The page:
My second question is, why ask challenging questions of the audience and then avoid any opportunity for answers or even questions that could lead to discussion? To make up for this apparent lack, I want to offer an answer to one challenge.
Several of the speakers and writers raised the same issue from almost every angle: ‘Why the sudden dearth of land language in the New Testament?’
This was specifically asked by Alastair Donaldson who writes that ‘land [was] a constant theme in the Old Testament, yet one that is barely noticeable in the New’. He then quotes Peter Walker saying that ‘scholars struggle to find in the New Testament more than a handful of references that “unambiguously refer to the land of Israel”’ before concluding, ‘this dramatic shift in focus provokes us to ask two questions: Why the sudden dearth of land language in the New Testament, and what does this near silence suggest concerning the significance of the land from a New Testament perspective?’
Mark Strom also makes this point: ‘Paul never used the vocabulary of “land”. His references to Israel are to the people, not to the land… The land that had formerly preoccupied him as a Pharisee… just does not figure in his writings. Arguments from silence are of course inconclusive. But these are loud silences.’ He then proceeds to argue and draw conclusions from his imagined silences.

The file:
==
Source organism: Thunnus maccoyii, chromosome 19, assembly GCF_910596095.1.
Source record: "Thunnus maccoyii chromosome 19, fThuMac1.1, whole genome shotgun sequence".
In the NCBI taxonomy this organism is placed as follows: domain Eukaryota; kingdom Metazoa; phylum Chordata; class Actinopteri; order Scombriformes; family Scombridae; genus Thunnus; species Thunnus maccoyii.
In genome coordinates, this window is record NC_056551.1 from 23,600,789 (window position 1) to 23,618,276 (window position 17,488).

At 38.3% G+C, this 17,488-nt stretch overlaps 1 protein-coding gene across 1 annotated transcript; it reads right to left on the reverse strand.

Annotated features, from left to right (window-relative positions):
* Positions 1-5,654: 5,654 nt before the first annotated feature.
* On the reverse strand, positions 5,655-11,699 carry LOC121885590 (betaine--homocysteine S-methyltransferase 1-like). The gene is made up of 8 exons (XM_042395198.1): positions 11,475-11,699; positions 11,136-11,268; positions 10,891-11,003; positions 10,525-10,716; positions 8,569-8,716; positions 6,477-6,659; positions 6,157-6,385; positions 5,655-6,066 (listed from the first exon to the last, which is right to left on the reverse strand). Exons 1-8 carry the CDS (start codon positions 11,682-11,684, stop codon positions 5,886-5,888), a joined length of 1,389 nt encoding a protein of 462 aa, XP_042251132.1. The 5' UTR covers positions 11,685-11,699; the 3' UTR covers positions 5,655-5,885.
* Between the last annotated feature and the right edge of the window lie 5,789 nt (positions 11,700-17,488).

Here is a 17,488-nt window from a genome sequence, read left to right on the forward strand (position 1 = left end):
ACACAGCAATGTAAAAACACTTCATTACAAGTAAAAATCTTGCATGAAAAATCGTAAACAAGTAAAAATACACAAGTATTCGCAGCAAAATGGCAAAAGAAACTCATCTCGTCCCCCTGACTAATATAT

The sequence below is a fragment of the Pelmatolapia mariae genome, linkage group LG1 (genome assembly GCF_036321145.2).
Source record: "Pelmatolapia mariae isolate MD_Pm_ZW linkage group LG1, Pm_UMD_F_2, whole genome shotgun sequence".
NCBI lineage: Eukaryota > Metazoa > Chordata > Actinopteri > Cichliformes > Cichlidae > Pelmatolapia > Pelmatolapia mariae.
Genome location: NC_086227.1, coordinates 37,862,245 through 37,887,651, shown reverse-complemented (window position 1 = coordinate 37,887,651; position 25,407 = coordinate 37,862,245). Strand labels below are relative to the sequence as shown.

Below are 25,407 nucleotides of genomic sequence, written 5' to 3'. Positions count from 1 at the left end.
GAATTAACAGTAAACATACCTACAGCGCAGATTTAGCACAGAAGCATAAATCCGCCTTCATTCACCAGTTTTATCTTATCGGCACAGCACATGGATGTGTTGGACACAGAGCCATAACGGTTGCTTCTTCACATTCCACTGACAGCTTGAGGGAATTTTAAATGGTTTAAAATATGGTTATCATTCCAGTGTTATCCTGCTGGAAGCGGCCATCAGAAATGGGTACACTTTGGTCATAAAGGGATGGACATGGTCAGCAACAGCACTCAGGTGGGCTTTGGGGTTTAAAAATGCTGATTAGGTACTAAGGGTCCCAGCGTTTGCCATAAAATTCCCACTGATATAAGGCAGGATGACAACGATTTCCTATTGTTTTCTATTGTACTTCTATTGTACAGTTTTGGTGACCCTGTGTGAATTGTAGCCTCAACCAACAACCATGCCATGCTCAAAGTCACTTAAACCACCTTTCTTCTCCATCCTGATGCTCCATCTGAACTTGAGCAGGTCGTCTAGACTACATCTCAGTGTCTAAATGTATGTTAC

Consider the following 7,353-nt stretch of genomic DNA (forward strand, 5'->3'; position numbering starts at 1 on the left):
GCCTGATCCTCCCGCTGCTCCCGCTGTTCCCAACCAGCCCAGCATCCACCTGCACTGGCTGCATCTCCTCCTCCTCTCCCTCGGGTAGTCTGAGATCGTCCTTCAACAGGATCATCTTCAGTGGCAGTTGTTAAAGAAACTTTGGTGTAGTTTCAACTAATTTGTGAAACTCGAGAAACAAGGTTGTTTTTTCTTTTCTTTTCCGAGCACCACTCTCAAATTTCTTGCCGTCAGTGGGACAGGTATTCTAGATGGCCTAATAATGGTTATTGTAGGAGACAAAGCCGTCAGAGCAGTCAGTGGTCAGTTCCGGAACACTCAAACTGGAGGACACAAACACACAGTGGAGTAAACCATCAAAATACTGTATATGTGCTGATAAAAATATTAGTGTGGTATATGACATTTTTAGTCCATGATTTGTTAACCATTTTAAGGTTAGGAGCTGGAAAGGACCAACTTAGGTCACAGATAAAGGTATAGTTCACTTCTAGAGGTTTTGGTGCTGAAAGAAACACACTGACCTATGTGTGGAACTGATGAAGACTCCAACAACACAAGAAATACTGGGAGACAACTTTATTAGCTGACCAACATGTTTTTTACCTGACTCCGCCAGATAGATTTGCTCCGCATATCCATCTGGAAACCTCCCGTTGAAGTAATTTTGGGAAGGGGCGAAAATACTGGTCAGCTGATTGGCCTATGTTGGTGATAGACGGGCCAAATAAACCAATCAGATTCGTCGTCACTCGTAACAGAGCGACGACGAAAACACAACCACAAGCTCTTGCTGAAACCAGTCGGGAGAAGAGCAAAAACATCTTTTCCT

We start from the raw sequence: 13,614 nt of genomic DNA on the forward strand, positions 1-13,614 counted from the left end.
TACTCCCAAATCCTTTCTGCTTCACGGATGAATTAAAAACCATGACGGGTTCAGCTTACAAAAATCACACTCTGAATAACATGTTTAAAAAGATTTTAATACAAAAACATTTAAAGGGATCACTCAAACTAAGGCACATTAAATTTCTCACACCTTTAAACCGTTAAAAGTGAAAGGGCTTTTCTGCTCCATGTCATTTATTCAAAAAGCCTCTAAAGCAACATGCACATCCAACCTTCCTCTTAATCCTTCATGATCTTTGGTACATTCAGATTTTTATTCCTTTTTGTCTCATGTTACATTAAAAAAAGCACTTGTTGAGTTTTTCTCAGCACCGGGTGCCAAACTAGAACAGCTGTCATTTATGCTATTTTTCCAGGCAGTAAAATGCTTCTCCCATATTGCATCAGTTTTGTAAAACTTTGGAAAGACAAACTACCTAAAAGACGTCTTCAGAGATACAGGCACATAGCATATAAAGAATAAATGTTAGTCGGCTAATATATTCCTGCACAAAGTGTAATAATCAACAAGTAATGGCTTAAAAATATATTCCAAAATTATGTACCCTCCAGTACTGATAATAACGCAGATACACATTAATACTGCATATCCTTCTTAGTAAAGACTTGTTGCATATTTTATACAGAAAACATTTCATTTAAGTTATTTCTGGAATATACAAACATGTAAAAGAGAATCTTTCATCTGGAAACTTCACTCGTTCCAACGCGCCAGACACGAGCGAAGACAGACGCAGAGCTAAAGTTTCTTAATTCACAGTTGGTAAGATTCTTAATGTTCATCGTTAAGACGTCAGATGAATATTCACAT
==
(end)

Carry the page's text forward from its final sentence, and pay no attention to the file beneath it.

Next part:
So too does Phil Church: ‘There is not one reference to the land of Israel in the writings of Paul, James, Peter, or Jude, or in the Book of Revelation. This also applies to Rev 20:1-6…’
On another occasion, at a meeting at Laidlaw with Bob Mendelsohn from Jews For Jesus, another Laidlaw lecturer, Gordon Stewart asked: “What are we to make of the silence in the New Testament regarding the land?”
So let’s consider this “silence in the New Testament regarding the land”, especially in ‘the writings of Paul, James, Peter, or Jude’, as Phil Church suggested.
(i) The literal, geographical context
Where were the gospels set? All four indisputably in the land of Israel – it’s mentioned over twenty times so I won’t list them but that fact really matters, as we will see. How about the Book of Acts? The first 12 chapters were located in the land of Israel, so too chapter 15, and chapters 21 to 26. Why not the other chapters? Because the rest describe Paul’s overseas travels and he wasn’t in the land of Israel at those times.